Speed to Market and Competitive Advantage

by | Monday, August 27th, 2012

While Wall Street and the rest of the world debate whether the Apple patent victory ruling versus Samsung is good or bad for innovation, RE:INVENTION is busy contemplating “SPEED TO MARKET.”

Does the Apple/Samsung ruling suggest that speed to market offers clear competitive advantage? Does the ruling imply companies should focus on first mover disruptive innovation and surging ahead? Speed at all costs (ala Lance Armstrong)?

Nope. Time for a refresher course…

According to business guru Jim Collins, there are three scenarios in which speed to market does guarantee a sustainable advantage like that gained by Apple over Samsung: (1) if you can secure ironclad patent protection (2) if you can set a proprietary industry standard, or (3) if you can use your lead to establish such a beachhead that even if better options become available, your customers will find it too much of a hassle to switch.



Way, waaay back in 1997, an unassuming white paper titled “Speed to Market and New Product Performance Tradeoffs” by Barry Bayus (then a Marketing Professor at University of North Carolina Keenan Flagler Business School) appeared in the Journal of Product Innovation Management. Bayus concluded that speed to market was only optimal under the following conditions: high performance products, long product lifecycles, a relatively long window of market opportunity, relatively high sales, stable margins, and relatively flat development costs. Only given these conditions, can companies generate sufficient revenue to offset the increased costs incurred with speed to market and “disruptive innovation.”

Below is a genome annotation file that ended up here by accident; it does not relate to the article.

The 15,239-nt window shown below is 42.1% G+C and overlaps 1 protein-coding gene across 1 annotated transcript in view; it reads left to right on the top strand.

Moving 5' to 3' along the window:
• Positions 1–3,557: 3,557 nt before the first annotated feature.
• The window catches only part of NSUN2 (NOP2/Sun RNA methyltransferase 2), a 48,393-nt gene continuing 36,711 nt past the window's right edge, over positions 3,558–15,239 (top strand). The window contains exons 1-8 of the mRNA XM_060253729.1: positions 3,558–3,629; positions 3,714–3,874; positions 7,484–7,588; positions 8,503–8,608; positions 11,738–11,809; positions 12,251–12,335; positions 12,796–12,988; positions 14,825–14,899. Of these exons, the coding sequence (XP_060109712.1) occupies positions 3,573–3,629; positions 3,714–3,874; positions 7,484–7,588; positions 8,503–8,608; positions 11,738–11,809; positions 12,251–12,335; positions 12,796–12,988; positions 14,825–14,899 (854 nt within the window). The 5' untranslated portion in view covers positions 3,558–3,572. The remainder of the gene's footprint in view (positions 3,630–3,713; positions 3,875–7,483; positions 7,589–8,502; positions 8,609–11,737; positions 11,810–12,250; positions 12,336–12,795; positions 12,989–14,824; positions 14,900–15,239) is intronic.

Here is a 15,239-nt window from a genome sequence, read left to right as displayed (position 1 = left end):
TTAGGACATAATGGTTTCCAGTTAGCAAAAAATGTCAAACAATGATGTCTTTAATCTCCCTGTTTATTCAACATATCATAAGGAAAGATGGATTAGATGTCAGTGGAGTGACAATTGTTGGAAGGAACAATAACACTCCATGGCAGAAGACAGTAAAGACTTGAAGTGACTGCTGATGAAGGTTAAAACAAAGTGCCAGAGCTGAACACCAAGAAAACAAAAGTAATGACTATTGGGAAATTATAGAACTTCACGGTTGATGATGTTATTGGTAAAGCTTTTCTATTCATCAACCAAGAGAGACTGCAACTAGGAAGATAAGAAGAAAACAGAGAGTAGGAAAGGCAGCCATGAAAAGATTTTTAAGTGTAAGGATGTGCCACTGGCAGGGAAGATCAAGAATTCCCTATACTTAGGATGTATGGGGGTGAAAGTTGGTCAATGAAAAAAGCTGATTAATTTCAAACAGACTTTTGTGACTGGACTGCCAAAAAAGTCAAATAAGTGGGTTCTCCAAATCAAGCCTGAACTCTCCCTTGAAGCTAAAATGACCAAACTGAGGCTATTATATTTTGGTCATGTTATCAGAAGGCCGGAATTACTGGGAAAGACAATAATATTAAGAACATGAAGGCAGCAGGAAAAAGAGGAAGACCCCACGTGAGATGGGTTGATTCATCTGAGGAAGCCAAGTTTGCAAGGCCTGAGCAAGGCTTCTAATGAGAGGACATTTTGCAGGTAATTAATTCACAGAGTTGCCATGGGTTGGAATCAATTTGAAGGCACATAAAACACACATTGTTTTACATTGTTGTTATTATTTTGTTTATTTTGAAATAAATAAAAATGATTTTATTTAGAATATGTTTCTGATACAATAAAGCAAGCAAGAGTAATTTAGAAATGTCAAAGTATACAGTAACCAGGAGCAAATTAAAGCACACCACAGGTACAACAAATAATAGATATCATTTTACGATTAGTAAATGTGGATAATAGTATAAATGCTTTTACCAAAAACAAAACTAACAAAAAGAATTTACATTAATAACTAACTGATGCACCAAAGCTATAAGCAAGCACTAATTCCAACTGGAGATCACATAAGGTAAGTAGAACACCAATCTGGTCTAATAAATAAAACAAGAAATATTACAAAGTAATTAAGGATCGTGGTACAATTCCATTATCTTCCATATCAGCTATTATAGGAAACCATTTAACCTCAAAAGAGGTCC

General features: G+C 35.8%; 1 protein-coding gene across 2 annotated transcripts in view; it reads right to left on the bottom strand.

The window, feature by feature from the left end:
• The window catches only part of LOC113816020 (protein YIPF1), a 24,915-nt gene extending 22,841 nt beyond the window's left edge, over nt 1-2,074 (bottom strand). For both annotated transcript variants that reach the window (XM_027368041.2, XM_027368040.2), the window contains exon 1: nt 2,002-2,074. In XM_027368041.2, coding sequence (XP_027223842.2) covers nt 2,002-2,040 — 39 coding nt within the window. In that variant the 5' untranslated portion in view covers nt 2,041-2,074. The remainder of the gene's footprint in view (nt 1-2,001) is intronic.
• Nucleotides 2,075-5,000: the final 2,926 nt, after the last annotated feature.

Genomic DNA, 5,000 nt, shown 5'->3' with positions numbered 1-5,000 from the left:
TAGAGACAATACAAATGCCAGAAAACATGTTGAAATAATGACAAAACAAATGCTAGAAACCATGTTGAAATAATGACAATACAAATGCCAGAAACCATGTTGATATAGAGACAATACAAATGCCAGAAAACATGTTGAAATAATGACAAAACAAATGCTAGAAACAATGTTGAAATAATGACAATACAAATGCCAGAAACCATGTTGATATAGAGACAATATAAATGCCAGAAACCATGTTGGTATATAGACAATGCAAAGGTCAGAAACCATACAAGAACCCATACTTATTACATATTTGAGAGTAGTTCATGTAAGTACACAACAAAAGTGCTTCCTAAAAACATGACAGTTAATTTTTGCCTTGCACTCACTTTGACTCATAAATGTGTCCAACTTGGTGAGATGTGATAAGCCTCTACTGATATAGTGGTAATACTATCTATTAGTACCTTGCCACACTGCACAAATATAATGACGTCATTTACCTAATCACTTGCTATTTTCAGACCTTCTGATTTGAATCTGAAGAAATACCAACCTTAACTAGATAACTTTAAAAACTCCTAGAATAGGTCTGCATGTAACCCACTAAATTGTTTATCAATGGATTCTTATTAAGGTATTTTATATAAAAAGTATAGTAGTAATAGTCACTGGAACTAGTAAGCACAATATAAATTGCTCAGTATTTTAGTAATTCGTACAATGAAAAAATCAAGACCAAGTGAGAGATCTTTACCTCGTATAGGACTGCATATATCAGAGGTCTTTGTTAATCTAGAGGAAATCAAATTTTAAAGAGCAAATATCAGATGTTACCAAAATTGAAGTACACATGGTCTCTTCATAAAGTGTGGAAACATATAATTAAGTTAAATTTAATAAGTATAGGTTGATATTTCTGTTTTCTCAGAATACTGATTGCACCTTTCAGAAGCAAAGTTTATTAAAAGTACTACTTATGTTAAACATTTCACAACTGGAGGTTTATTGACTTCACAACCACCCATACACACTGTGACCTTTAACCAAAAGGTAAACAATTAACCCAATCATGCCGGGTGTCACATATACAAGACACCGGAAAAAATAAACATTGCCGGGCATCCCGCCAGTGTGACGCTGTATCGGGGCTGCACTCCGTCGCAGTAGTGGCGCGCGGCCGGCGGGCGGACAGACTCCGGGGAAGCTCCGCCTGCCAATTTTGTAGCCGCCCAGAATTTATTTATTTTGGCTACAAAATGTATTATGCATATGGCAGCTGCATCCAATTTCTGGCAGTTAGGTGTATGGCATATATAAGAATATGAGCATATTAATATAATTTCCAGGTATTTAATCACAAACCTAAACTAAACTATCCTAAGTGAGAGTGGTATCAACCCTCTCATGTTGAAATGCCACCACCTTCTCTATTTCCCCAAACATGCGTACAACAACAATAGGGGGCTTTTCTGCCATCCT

These aforementioned conditions rather accurately define current day Apple. If you’re a big corporation trying to capitalize on cloud and mobile technologies, speed to market can sometimes make sense.

Replicating the speed to market rigor of Apple will be tough for most other companies. And lest we forget, iPod was not the first MP3 player, the iPhone wasn’t the first smartphone, and the iPad wasn’t the first tablet. Apple copies too. Apple ENHANCES.

The reality is that most successful companies out-execute the competition with a new twist on an existing product or service. Companies should see competition as an opportunity to improve products and customer service. Make connecting with customers in the marketplace your ultimate goal, not speed to market or disruptive innovation.

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